The European Union cannot blacklist Iran’s Islamic Revolutionary Guard Corps before a court in one of its member states rules that the paramilitary group meets the designation of a terrorist organization, the bloc’s foreign policy chief said on Monday.
“It is something that cannot be decided without a court, a court decision first. You cannot say I consider you a terrorist because I don’t like you,” said Josep Borrell, according to Reuters.
Borrell said that E.U. foreign ministers would nevertheless discuss during their meeting on Monday imposing additional sanctions on Tehran due to its ongoing crackdown on protesters.
“We are going to discuss new personal sanctions in accordance with the legal framework of human rights,” he said.
The Iranian regime has killed hundreds of people in a crackdown on nationwide protests that erupted following the death on Sept. 16 of 22-year-old Mahsa Amini in the custody of Iranian morality police, who had arrested her for failing to wear her veil correctly.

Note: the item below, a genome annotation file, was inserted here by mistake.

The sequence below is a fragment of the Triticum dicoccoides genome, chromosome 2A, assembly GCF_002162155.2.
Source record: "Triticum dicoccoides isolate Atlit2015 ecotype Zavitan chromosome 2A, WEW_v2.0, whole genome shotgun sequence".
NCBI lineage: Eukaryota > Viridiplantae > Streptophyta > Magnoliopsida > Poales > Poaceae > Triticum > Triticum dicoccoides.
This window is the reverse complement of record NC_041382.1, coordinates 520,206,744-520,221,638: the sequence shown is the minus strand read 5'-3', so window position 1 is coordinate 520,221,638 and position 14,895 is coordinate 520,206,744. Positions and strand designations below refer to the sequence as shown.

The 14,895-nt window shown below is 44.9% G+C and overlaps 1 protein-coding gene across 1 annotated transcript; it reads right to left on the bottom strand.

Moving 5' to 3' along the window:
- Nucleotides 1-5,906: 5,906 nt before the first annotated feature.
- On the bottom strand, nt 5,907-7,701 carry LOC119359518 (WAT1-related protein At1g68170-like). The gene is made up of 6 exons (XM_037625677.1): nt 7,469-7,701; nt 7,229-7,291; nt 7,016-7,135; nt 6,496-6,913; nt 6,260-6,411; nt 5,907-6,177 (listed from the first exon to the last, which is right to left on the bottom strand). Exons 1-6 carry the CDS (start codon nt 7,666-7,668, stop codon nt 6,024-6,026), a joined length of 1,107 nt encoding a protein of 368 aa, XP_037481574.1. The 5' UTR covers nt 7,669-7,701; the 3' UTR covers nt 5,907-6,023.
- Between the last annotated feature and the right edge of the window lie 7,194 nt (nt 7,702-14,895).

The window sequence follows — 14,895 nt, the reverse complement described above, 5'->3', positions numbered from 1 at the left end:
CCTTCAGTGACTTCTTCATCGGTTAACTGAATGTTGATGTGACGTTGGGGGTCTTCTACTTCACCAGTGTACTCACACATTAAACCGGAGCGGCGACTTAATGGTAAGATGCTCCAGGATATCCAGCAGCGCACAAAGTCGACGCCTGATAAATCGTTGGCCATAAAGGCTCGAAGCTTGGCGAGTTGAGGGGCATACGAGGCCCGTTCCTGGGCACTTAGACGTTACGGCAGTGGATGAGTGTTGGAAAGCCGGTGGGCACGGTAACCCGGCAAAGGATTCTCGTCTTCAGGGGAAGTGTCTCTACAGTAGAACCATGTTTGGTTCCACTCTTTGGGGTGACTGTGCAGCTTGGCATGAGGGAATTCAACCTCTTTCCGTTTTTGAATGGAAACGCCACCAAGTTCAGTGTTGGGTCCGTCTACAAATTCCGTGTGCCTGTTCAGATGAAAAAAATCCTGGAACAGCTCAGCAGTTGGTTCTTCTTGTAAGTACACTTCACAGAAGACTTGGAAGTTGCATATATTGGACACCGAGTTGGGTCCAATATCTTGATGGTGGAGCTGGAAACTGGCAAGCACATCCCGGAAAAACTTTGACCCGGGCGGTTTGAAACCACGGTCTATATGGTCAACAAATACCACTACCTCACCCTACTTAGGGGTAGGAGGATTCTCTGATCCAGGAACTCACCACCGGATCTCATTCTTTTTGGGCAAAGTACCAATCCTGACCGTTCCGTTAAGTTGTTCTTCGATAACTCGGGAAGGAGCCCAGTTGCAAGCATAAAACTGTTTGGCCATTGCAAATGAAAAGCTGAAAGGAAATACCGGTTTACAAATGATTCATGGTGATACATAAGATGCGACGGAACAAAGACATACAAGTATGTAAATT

The European Parliament last week voted 598-9 in favor of requesting that Brussels list the IRGC as a terror entity.
Israel’s Foreign Minister Eli Cohen commended the move, saying: “Iran is a terrorist state that exports terrorism to the Middle East, Europe and the entire world. The introduction of the Revolutionary Guards, the largest terrorist organization in the world, to the list of terrorist organizations of the European Union, is an important step in the fight against the Iranian regime.”
Designating the IRGC a terror group would make it a criminal offense to belong to the group, attend its meetings, or show its logo in support of the group in public.